Check for Gear Systems
Some packs actually have added straps, loops, and clips where you can attach things like hiking poles, bungee straps or anything else to make sure that you have all the gear that you might need. Check the backpack you’re looking at to see if it has any of these things and to see what is really able to hold to the outside of the bag as well as the inside.
This can save you a whole lot of money on a larger bag because it can carry some things right on the outside.
Getting Ready to Go
Once you know how to pick out your pack the most important thing is that you start looking at what you’re putting in it. Of course, this is going to depend on where you’re going and how long you’re planning to be there and even what you’re planning to do when you get there, but there are a few things that you should always have in your pack.
By understanding these things and getting everything packed in the right way (especially if you’re using a top loading pack) you’ll be better prepared for anything that happens on the trail and anything that you want to do when you’re out.
Check Out Your Pack
You need to look at everything about your pack to make sure you’re familiar with it before you start putting anything inside. If you aren’t familiar with all the pockets and straps then putting things inside will definitely be difficult and you could end up losing things or putting them somewhere they can easily get damaged.
You want to know where the larger pockets are, where the small ones are, where the loose ones are and a whole lot more before you start sticking things just anywhere.
Gather Your Gear
The first thing is to make sure that you gather up all the gear you’ll possibly need. If you’re only going out for a single day you’ll be able to take fewer things, but there are still plenty you’ll want.
- Lightweight and waterproof jacket (even if it’s supposed to be warm)
- Snacks or lunch depending on when you’re going (always take extra snacks just in case)
- Thermos with a hot drink (even if it’s supposed to be warm outside)
- Plenty of water (pack more than you think you need)
- Extra socks (if your feet get wet it can cause blisters)
- First aid kit (never go anywhere without this)
- Extra clothes (seal them up in a waterproof bag just in case you get wet, hypothermia can set in before you know it)
- Daypack rain cover (In case you get caught in a bad storm you want to have protection for your stuff)
- Minor gear: matches, carabiners, rope or paracord, Swiss army knife (never leave home without these, even if it’s just a short trip)
Line Your Pack
Just in case of rain you really want to make sure that you have a good liner on the inside of your bag. Some more expensive daypacks will come with a liner of their own that’s waterproof and sturdy, but just in case you want to have a good quality plastic bag that you can line the inside of your sack with.
Make sure it’s thick enough to keep out the water and moisture and keep everything in your bag as dry as possible.
You can generally find liners or you can just make your own using any old plastic bag you might have. Just make sure that it’s a heavy duty one that won’t just easily rip just from you getting in and out of the bag for the things you need.
Pack Your Clothes
If you’re only going out for the day you probably won’t need those clothes unless something goes wrong so you can pack them at the bottom where it’s a little more difficult to reach them. Make sure everything is folded up neatly however as this is going to make sure you have plenty of space for everything else that you need.
If you just jumble things in you’ll have a hard time finding anything and you’ll have an even harder time getting all the things you need in the sack.
Pack Your Water
If you’re using a hydration pouch in your backpack you need to put this in right away. You can even put it between the liner and the outside of the bag so if the bag bursts it won’t soak all of your stuff. This also keeps it better protected from anything sharp on the inside of the bag.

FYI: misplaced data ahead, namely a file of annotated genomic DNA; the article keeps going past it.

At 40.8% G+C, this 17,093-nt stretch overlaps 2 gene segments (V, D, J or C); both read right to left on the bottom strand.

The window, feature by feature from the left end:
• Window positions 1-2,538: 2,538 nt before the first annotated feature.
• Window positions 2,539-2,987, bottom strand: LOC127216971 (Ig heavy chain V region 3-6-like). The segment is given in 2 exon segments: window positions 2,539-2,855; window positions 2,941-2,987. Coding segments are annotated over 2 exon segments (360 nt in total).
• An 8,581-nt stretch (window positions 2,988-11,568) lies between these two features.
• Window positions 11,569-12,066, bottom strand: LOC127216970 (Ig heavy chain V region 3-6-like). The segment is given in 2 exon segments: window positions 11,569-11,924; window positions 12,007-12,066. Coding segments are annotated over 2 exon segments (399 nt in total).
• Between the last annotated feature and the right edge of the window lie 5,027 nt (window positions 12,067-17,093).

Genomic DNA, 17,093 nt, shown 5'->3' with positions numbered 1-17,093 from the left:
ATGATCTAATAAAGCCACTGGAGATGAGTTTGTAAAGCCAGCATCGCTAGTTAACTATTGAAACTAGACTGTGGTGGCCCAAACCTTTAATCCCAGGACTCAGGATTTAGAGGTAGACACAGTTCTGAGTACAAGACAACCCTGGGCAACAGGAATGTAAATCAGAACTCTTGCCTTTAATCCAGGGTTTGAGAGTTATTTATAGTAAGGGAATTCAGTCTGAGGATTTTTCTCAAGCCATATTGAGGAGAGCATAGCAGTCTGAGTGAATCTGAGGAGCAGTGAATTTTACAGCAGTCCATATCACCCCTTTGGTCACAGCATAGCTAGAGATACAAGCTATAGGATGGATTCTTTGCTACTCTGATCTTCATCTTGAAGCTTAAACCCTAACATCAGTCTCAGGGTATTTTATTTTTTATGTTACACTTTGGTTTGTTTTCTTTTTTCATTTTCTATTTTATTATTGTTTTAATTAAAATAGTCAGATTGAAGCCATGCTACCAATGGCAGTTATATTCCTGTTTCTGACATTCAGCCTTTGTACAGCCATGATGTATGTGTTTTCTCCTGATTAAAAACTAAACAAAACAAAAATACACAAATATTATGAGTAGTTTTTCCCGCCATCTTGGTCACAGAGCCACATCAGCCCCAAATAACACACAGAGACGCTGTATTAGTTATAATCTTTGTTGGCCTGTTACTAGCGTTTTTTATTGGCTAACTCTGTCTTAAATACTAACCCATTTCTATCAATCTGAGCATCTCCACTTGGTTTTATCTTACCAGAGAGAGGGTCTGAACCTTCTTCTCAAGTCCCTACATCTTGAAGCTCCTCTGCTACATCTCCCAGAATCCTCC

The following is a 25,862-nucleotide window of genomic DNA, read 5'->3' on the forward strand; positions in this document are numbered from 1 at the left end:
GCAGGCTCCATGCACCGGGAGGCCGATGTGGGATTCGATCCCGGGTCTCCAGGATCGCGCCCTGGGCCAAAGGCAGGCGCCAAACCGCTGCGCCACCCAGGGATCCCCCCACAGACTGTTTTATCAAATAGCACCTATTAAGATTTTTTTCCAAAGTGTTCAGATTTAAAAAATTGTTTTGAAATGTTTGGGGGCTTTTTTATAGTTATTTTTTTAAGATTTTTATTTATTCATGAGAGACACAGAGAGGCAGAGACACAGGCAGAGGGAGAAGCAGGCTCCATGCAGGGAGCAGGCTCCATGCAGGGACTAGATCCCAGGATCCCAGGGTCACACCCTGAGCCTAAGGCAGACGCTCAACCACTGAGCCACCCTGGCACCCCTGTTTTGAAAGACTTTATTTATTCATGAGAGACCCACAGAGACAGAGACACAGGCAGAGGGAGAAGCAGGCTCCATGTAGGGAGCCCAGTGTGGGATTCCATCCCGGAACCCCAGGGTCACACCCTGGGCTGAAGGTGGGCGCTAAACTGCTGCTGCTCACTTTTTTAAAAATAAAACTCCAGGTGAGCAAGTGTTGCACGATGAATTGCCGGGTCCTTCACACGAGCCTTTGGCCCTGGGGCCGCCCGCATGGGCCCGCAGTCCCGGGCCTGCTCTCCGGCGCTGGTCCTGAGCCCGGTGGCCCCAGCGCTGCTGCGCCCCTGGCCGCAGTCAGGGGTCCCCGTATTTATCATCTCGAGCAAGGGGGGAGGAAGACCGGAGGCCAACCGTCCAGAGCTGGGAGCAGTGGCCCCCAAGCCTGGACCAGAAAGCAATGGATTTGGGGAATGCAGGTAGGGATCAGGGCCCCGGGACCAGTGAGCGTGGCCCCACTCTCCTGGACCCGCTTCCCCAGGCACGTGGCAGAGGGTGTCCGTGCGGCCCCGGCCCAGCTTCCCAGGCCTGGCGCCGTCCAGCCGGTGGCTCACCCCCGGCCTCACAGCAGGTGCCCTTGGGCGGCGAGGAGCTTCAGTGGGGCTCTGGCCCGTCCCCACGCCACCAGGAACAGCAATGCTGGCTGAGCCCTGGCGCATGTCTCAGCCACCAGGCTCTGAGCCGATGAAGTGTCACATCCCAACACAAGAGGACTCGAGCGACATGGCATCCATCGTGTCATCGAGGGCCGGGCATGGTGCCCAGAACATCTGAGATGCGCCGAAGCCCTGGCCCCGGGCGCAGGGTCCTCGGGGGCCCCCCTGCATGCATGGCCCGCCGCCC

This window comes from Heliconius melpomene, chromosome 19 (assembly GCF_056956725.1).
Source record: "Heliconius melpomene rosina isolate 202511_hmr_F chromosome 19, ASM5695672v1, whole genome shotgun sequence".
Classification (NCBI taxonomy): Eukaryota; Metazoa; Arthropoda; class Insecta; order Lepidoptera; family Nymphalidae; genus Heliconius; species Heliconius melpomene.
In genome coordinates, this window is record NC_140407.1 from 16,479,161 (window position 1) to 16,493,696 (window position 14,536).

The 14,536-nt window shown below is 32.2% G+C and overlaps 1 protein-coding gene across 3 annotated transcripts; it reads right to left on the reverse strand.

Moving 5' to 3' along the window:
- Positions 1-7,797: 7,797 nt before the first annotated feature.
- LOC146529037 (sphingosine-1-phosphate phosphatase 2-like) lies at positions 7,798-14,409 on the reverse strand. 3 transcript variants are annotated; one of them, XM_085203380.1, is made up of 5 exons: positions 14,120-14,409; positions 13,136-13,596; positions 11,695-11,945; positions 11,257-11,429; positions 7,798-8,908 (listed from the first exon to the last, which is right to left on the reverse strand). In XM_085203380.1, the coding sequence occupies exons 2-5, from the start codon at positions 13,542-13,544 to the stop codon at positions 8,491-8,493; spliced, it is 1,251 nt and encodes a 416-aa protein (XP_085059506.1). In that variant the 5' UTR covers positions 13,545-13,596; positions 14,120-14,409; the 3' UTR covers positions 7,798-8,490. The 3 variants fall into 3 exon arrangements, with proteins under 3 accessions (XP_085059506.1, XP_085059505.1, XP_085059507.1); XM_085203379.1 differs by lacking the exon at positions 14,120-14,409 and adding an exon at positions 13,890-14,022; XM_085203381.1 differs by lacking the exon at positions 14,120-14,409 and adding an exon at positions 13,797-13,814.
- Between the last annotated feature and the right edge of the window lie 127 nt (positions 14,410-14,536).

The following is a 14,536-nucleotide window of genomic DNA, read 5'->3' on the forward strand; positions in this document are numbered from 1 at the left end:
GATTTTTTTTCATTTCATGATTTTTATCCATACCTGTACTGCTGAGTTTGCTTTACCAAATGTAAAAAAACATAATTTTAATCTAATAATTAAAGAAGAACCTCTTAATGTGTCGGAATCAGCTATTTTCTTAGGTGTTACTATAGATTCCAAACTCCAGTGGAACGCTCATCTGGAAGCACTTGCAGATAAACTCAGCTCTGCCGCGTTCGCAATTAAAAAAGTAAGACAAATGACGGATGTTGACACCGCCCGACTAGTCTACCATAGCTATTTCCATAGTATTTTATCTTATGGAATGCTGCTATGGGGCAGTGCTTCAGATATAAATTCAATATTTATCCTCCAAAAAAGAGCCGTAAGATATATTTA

If you’re taking water bottles you can put one (and your hot drink) inside the bag and attach one to the outside in a pocket or on some type of strap so it’s easily accessible.
Pack Your Food and First Aid Supplies
These things you won’t need until a little bit later in your trip so they can go in the middle of your bag. You will need them (at least the food) but you won’t need to get to them immediately or in a hurry. They’ll sit between your clothes and all of your more important supplies so that if you need them you know where to find them. For the top first aid kit in the market, check out this our piece on this earlier to learn more.
You can also put things like a camera or a book or anything else you might have brought along for your trip in this section of your pack.
Pack the Emergency Gear
This is where you’ll want to pack the things you want to have fast access to. It’s likely to be your waterproof gear such as a rain cover for your bag and a rain jacket for you.
You want to have quick and easy access to these things and that requires them to be right at the top of the bag or in an outside pocket. Make sure you keep track of where you’ve put them so you can grab them as soon as the rain starts.
Fill the Pockets
This isn’t exactly true because you likely won’t ‘fill’ your outside pockets, but you want to put everything that should be in these pockets on the outside. This includes things like carabiners, matches, paracord or rope and a Swiss army knife or another pocket knife.
These things you want to have easy access to if you need them, but you probably won’t for a short hike. The problem is, they tend to sink all the way to the bottom of the bag if you don’t put them on the outside.
Head on Out
Once you’ve got everything figured out and you’ve got your ideal daypack as well as your ideal gear all packed into it, you are ready to go. Your trip will be a whole lot of fun and as long as you pay attention to what you’re doing, you’re going to be ready to head back out whenever you want.
So what type of features do you think are most important when picking out a daypack? What type of gear do you make sure you always have in it when you head out? We want to know all about it because we want to be sure that any trip we take, or our readers take, is going to be exactly what they want it to be.
No one wants to get out into the wilderness and realize they forgot something that could have made their trip easier or even a little bit safer. So let us know what you think is most important.